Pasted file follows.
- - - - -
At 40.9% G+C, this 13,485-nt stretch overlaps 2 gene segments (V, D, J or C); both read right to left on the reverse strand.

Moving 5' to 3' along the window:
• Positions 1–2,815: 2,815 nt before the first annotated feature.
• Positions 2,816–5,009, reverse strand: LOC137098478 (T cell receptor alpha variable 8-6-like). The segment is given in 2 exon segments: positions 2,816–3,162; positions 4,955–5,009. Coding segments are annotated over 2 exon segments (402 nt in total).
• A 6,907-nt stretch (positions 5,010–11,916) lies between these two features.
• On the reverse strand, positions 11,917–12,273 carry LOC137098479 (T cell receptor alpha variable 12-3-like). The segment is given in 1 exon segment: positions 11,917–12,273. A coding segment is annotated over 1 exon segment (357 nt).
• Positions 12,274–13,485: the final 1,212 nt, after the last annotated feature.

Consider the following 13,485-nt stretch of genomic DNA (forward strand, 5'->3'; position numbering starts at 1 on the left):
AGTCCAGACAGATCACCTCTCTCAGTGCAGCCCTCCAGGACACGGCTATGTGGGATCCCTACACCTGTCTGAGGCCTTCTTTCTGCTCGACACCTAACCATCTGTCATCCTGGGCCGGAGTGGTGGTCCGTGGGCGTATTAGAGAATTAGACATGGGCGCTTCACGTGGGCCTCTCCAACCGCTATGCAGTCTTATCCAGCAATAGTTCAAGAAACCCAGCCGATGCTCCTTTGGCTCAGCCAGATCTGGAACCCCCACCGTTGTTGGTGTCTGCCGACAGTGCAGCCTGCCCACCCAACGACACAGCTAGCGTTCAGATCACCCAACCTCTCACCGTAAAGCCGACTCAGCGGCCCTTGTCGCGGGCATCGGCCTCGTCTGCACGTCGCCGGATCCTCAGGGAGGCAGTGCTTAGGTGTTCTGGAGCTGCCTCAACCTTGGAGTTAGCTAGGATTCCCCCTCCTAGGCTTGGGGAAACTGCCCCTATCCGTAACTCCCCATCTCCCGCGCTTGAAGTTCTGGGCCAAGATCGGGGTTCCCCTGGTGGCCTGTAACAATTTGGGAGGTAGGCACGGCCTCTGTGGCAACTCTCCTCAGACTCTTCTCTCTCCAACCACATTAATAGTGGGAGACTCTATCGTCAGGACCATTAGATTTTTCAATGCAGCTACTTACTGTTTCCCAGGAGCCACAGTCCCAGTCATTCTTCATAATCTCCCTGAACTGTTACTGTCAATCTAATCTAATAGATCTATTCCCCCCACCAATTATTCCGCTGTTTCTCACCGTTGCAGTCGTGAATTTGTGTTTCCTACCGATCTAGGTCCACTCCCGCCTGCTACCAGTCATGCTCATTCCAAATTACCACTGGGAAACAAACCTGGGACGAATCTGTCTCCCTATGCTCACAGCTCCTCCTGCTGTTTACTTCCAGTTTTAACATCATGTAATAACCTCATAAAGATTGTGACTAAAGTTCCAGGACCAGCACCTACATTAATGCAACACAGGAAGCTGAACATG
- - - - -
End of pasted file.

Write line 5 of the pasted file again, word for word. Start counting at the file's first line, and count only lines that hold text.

• A 6,907-nt stretch (positions 5,010–11,916) lies between these two features.